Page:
Ignore Housing Price Volatility and Focus on Fundamentals
As economic experts search for clear indicators of a housing turnaround, signals point to increased volatility in home prices. Housing prices showed a slight decline of .3% March 2010, according to First American CoreLogic , over February 2010, while the Year-Over-Year numbers show a 1.7% increase. Further the Case-Shiller Index is expected to show Month-Over-Month declines when it’s released on Tuesday. So as the numbers improve over the last 12 months, we’re seeing volatility from month-to-month. Expect this to continue and even get a bit more volatile as prices adjust from the home buyer credit transactions closing. In fact, my bet is we’ll see stock market looking volatility over the remainder of the year as the real estate market tries to find footing.
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Much like in the equities markets, the average investor can’t sustain the day-to-day volatility watching their asset values. Real estate investors need to be looking at the fundamentals of the investment they either currently own or are planning on purchasing rather than obsessive tracking of housing prices. Here’s a few quick ideas for doing this:
Shore up underperforming properties
In my last article, I wrote rent decreases lagged price declines by 6 to 12 months. If you’re one of the many investors noticing the timeline on getting your property rented is sliding, consider lowering the rent to a realistic value and get the asset performing. The substandard performance you’ll receive is better than non-performance. The fundamentals of your property have changed. How can you make the most of it? Understanding how the fundamentals have changed is the key to building a portfolio or rebuilding your existing one.
What if the maintenance is higher than expected? Could a home warranty be a good hedge? Sure there’s upfront cost, but if you have a large portfolio, one can usually get a steep discount on them. Might not be a bad idea to minimize the next 12 months of maintenance during this turbulent time.
Consider shopping property management companies in order to decrease management fees. Could you save 1-5% by moving your portfolio to another firm? If so, what about alerting your existing firm that they no longer are competitive and negotiating a discount?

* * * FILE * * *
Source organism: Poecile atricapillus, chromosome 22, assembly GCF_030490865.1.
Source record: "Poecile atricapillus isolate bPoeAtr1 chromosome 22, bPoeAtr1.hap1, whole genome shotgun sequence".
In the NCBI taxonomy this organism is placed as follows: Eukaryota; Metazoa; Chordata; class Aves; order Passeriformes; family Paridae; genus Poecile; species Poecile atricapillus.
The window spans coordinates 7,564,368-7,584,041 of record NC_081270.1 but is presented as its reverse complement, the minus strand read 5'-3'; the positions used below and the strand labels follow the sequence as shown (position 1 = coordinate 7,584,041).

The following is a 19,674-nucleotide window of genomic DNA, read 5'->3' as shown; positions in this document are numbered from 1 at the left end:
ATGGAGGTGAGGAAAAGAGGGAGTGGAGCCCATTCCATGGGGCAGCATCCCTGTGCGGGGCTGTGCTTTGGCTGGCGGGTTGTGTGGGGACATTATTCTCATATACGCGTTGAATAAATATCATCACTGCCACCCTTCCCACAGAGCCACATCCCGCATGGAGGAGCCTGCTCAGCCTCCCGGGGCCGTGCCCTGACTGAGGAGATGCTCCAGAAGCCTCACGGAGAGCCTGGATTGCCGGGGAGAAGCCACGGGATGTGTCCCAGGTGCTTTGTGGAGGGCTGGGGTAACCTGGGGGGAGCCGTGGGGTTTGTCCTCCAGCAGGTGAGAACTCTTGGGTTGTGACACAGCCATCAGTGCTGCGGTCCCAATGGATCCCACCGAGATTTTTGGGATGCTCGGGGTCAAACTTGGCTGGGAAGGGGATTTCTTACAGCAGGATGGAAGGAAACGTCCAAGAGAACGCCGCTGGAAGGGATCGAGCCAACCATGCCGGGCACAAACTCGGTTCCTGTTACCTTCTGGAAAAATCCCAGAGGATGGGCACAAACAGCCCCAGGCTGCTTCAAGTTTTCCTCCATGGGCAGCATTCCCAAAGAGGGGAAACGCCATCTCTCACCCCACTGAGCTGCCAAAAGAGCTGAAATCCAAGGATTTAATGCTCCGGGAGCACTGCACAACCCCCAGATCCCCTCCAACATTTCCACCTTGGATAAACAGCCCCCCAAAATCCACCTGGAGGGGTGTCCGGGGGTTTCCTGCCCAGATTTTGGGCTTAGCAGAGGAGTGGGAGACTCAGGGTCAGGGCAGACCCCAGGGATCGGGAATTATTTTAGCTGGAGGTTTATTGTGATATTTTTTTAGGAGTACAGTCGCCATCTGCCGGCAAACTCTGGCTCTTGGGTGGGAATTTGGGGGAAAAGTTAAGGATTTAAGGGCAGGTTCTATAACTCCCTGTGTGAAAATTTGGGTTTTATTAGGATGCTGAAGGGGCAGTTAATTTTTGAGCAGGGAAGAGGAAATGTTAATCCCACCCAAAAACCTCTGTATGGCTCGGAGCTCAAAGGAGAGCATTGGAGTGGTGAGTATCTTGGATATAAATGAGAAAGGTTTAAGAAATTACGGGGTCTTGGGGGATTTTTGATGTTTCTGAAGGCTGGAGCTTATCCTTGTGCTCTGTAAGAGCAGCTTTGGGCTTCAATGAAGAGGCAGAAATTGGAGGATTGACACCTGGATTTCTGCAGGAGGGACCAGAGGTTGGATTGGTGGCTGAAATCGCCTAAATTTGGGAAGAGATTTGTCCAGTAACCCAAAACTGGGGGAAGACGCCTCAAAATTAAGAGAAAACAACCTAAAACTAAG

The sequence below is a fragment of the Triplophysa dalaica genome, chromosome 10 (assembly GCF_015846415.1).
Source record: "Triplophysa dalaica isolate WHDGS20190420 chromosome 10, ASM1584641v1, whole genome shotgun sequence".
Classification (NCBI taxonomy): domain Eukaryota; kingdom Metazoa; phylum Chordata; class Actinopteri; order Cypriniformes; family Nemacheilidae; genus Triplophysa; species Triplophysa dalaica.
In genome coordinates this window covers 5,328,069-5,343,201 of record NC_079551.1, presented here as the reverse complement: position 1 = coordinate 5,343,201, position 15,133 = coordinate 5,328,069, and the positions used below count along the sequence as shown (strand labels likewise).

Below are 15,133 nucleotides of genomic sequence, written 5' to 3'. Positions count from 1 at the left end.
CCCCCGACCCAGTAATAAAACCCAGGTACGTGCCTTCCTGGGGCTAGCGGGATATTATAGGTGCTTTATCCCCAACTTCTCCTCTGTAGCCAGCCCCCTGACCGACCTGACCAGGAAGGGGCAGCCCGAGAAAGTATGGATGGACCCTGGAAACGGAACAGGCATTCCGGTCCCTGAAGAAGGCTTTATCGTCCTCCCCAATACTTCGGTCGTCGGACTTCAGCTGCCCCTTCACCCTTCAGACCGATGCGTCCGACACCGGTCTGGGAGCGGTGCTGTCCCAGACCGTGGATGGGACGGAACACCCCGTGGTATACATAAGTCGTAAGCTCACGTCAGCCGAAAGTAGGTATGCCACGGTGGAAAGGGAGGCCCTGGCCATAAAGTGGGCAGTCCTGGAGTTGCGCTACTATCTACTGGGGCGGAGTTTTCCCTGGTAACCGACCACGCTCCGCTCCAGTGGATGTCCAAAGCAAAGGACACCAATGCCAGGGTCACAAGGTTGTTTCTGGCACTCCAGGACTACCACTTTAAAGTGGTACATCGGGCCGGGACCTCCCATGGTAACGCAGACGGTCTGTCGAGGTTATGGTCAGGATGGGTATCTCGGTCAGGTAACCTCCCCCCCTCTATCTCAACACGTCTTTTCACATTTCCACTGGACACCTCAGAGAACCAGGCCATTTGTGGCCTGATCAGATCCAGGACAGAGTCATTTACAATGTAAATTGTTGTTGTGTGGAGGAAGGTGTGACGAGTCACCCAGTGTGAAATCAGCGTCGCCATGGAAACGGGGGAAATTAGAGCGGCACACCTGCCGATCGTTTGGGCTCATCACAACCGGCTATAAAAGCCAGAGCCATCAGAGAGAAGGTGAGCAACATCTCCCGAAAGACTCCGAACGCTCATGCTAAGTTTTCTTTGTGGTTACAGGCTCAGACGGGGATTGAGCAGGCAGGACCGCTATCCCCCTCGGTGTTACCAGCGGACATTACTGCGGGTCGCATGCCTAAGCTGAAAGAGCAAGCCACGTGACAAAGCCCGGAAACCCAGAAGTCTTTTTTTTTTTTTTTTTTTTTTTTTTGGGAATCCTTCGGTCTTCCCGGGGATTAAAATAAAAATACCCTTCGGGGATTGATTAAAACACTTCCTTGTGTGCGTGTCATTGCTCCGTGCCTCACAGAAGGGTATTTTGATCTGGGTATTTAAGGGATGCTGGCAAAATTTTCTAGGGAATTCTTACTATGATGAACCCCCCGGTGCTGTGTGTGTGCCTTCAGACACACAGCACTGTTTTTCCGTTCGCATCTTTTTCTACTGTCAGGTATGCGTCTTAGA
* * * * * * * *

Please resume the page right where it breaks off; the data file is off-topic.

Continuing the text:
Buy the dividend stocks of real estate and not the high growth stocks
Until the market is on very solid footing you can expect this price volatility to continue in a big way. Place your focus on ensuring the performance of the property based on cash flows. Consider discounting the rents even further. Most homes have a specific rent range. Does the property you’re considering purchasing cash flow if you take the bottom of the rent range and subtract another 10%. View the appreciation as a bonus not as a focal point of your strategy.
Model the next purchase with a potential price decline in mind
Just a few short years ago real estate investors planned on prices only to go up. What if you analyzed potential purchases with a 10% decline in mind. Would you still buy the property? What’s the neighborhood like? Is it declining? Pricing in the majority of neighborhoods is declining, at least for appraisal purposes. If prices decline another 10% what’s your chance of liquidating the asset at 80% of that price? Buying distressed assets right now and taking the risk on the renovation can a great way to get properties significantly undervalued in order to guard against further price declines.
We live in a new era
Real estate investment in this market requires an extra level of dedication, patience, and analysis. As we enter this new era of price volatility, it’s now more important than ever to manage the fundamentals of your existing portfolio and have a new mindset when evaluating a potential property purchase.